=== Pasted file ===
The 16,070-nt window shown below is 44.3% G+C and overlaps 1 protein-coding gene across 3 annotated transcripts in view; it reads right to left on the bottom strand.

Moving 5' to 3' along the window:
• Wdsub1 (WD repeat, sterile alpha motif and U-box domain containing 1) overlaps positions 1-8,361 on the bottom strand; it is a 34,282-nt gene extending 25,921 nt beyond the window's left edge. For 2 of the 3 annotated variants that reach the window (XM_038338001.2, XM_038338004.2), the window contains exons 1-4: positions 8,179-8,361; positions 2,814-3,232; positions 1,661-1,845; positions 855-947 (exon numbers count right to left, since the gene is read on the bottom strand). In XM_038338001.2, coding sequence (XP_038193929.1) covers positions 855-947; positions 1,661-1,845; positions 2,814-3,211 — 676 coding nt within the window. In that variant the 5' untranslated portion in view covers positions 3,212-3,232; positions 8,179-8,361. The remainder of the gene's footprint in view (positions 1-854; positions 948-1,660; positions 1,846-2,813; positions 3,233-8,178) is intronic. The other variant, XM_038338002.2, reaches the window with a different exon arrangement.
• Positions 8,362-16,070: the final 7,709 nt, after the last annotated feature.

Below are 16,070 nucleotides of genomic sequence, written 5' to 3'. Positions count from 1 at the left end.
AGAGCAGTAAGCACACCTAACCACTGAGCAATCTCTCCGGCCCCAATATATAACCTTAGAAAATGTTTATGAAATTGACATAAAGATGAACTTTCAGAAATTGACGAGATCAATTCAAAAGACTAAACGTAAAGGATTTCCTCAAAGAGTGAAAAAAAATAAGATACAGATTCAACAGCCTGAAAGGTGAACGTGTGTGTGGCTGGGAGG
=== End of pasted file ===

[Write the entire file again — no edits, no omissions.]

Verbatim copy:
The 16,070-nt window shown below is 44.3% G+C and overlaps 1 protein-coding gene across 3 annotated transcripts in view; it reads right to left on the bottom strand.

Moving 5' to 3' along the window:
• Wdsub1 (WD repeat, sterile alpha motif and U-box domain containing 1) overlaps positions 1-8,361 on the bottom strand; it is a 34,282-nt gene extending 25,921 nt beyond the window's left edge. For 2 of the 3 annotated variants that reach the window (XM_038338001.2, XM_038338004.2), the window contains exons 1-4: positions 8,179-8,361; positions 2,814-3,232; positions 1,661-1,845; positions 855-947 (exon numbers count right to left, since the gene is read on the bottom strand). In XM_038338001.2, coding sequence (XP_038193929.1) covers positions 855-947; positions 1,661-1,845; positions 2,814-3,211 — 676 coding nt within the window. In that variant the 5' untranslated portion in view covers positions 3,212-3,232; positions 8,179-8,361. The remainder of the gene's footprint in view (positions 1-854; positions 948-1,660; positions 1,846-2,813; positions 3,233-8,178) is intronic. The other variant, XM_038338002.2, reaches the window with a different exon arrangement.
• Positions 8,362-16,070: the final 7,709 nt, after the last annotated feature.

Below are 16,070 nucleotides of genomic sequence, written 5' to 3'. Positions count from 1 at the left end.
AGAGCAGTAAGCACACCTAACCACTGAGCAATCTCTCCGGCCCCAATATATAACCTTAGAAAATGTTTATGAAATTGACATAAAGATGAACTTTCAGAAATTGACGAGATCAATTCAAAAGACTAAACGTAAAGGATTTCCTCAAAGAGTGAAAAAAAATAAGATACAGATTCAACAGCCTGAAAGGTGAACGTGTGTGTGGCTGGGAGG